Ross prepares water samples after a rain fall. These carefully labeled samples will help tell the story of how the water moves during and after a rainstorm or snow melt. Credit: Janelle Laing. Just ahead of a rainstorm, Cody Ross might run out to an agricultural research site as part of his graduate work. He’ll need to get some dye into an injection well. The point? To evaluate the path that water follows from the field during and after the rainstorm. Ross, a member of the Watershed Systems Research Program at the University of Manitoba, is measuring water flow in a part of the soil called the vadose zone. Although the name might make you recall scary episodes of the ”Twilight Zone,” the vadose zone is just the saturated level of soil right under the surface. It can be just a few centimeters to over a meter in depth. And the vadose zone is where important things happen in the soil.
The vadose zone is complex. Within it, sand particles are huge in comparison to clay particles, affecting water flow. That’s why you can see water percolate through sand quickly on a beach. Healthy soils also have a good amount of organic matter from decaying plants or insects. Finally, tiny pores exist, filled with air or stored water. Plant roots grow down into the soil to gather up water and nutrients. Microscopic microbes live down there, as well as larger animals like earthworms and nematodes.
Ross’ work is important because how water moves over, through, and around all those soil particles, organic matter, pores, microbes, and roots matters. It’s something growers would like to know – especially in places where precipitation is infrequent. The southeastern Canadian Prairie area, where Ross is researching, has a seasonally dry environment.
”Studying water movement helps us better understand the availability of water in times of scarcity (drought) and abundance (floods),” says Ross. ”It also helps us understand how our actions impact the availability and quality of water resources.” This, in turn, might affect policy decisions. Ross applies fluorescent dye near the research wells before a spring storm. The dye will help trace the water’s path through the environment. Credit: Halya Petzold Previous work on water movement in the vadose zone has been done in hilly areas in the United States, or in the western Canadian Prairie. Just like you can’t expect one episode of the Twilight Zone to be the same as another, you can’t expect a soil in one region to act like one in another. There can even be differences in the same farm field, depending on the amount of organic matter, composition of soil particles, and other features. The southeastern Canadian Prairie soils, compared to western, have more organic matter in them. That increase in organic matter helps the soils retain moisture in summer and fall. It impacts drainage potential. Organic matter also influences how long the ground stays frozen in winter and spring.
Differences in the topography of the land are significant, too. Imagine sledding down a hillside in Vermont…and now imagine trying to sled in the flat areas of the southeastern Canadian Prairies. Gravity is not going to help you much there. The same is true for water.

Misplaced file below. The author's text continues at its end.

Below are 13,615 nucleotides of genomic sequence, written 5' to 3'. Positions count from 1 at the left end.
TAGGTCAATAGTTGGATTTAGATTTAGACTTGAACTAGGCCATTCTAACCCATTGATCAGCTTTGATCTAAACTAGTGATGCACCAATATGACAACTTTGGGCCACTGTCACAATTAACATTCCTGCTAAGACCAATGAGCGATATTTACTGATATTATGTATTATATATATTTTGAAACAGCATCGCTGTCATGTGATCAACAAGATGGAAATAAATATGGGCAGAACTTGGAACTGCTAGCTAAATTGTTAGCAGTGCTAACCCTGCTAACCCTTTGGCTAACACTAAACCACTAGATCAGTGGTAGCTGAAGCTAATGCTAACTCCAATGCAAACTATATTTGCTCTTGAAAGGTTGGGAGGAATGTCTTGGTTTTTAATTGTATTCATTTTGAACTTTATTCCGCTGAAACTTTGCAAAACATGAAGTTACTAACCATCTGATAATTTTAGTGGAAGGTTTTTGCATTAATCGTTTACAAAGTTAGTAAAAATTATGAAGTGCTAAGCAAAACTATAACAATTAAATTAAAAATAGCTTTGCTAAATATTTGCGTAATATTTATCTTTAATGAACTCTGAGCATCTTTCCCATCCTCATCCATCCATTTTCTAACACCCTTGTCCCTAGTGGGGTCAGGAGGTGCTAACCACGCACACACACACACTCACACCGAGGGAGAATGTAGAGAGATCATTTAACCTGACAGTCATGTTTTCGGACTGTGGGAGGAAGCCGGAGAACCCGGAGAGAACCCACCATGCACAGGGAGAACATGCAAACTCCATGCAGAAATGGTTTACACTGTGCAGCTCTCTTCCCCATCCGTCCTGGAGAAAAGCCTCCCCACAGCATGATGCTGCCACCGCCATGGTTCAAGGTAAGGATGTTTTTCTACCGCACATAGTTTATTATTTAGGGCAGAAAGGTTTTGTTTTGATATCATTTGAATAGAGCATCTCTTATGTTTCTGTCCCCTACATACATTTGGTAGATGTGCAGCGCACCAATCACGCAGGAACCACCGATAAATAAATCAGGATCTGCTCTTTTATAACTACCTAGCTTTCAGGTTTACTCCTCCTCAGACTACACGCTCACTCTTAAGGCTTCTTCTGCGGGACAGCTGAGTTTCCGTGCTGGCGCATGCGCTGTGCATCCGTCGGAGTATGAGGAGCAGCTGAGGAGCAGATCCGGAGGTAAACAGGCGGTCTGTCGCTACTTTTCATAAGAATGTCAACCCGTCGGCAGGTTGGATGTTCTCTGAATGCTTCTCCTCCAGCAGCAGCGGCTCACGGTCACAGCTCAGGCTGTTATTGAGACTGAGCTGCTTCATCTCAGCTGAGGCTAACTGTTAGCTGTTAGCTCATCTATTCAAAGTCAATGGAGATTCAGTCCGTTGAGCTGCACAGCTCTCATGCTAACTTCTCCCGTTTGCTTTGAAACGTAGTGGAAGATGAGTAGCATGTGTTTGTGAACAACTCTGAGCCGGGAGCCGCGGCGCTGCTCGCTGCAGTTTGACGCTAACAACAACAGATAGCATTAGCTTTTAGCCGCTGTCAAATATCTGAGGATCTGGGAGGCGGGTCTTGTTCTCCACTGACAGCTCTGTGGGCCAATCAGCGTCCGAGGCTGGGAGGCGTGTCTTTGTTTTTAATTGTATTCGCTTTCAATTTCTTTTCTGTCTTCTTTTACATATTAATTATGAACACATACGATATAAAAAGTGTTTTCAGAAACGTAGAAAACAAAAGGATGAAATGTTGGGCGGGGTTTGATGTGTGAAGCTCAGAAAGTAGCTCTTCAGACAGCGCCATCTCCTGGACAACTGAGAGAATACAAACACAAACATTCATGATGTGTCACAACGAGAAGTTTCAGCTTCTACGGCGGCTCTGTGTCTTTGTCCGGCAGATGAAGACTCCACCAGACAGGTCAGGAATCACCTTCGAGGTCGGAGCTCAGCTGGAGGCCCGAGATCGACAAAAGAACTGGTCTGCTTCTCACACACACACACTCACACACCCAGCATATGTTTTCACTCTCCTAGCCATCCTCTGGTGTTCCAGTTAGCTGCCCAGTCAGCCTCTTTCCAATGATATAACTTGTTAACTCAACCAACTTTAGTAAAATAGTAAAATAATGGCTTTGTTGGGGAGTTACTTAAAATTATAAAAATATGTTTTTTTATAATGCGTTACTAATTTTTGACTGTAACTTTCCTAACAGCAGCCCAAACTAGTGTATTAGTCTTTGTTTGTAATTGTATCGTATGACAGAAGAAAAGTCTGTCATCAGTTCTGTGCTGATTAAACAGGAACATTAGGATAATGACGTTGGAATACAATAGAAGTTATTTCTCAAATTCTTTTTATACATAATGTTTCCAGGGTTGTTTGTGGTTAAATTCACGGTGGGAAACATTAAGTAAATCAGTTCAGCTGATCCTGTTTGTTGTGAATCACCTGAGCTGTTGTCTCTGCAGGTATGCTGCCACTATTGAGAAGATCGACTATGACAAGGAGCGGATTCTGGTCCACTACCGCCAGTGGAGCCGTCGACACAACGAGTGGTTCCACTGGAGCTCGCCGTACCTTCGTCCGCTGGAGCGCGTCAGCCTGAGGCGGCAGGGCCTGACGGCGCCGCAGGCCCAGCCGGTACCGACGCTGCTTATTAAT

Water movement in soil is also impacted by its chemical properties. Clay particles of soil actually have a negative charge. This means soils with a higher clay content can hold onto water better than sandy soils. Organic matter can absorb and release water, too.
Ross used other researchers’ math formulas – and developed some of his own – to predict how the water was moving during rainstorms and times of snow melt. The dye he injected into the wells helped him determine if the water he collected from waterways was ”new” from the rain event, or ”old” from previous storage.
”Research focused on the age of water has significance in many applications,” says Ross. ”We want to know if water going to a stream came directly from the field, or followed an alternative path. Does that alternate route change the water quality? Does it slow the delivery to the channel?” All these questions can lead to helpful predictive tools. Dye is poured into a subsurface well to trace the movement of water during snowmelt. Although the dye barely seems noticeable, its footprint will be visible during lab analysis. Credit: Halya Petzold ”As in most disciplines, the use of math has tremendous utility,” says Ross. ”We used mathematic expressions to help us interpret how water moves in soil. The ability to use mathematical models in this way is very powerful. It is often less expensive than physical observations, especially in circumstances where research is focused on large or inaccessible regions.”
Ross’ research found that, unlike other areas, there was a significant amount of old water that moved to the streams. ”Previous research conducted in the Prairies has pointed to new water as more dominant,” says Ross. ”This was not the case in our study.”
Although you can’t control whether you’ll have a drought – or a flood – studying water movement in soil is important. ”Having a better understanding of how water moves through the landscape provides insight for water management decisions,” says Ross. ”Understanding the relative contributions from old and new water sources can influence management decisions related to flooding and water quality.”
Future research to build on Ross’ work might focus on alternate locations, to see how common Ross’ findings are. ”Studies focused on how land use and climate change are impacting water movement in soil in the southeastern Canadian Prairie area would be beneficial,” Ross adds.
Explore further:Sweet compounds aid water retention in dry soil
More information: Cody A. Ross et al, Evaluating the Relative Importance of Shallow Subsurface Flow in a Prairie Landscape, Vadose Zone Journal (2017). DOI: 10.2136/vzj2016.10.0096
Provided by:American Society of Agronomy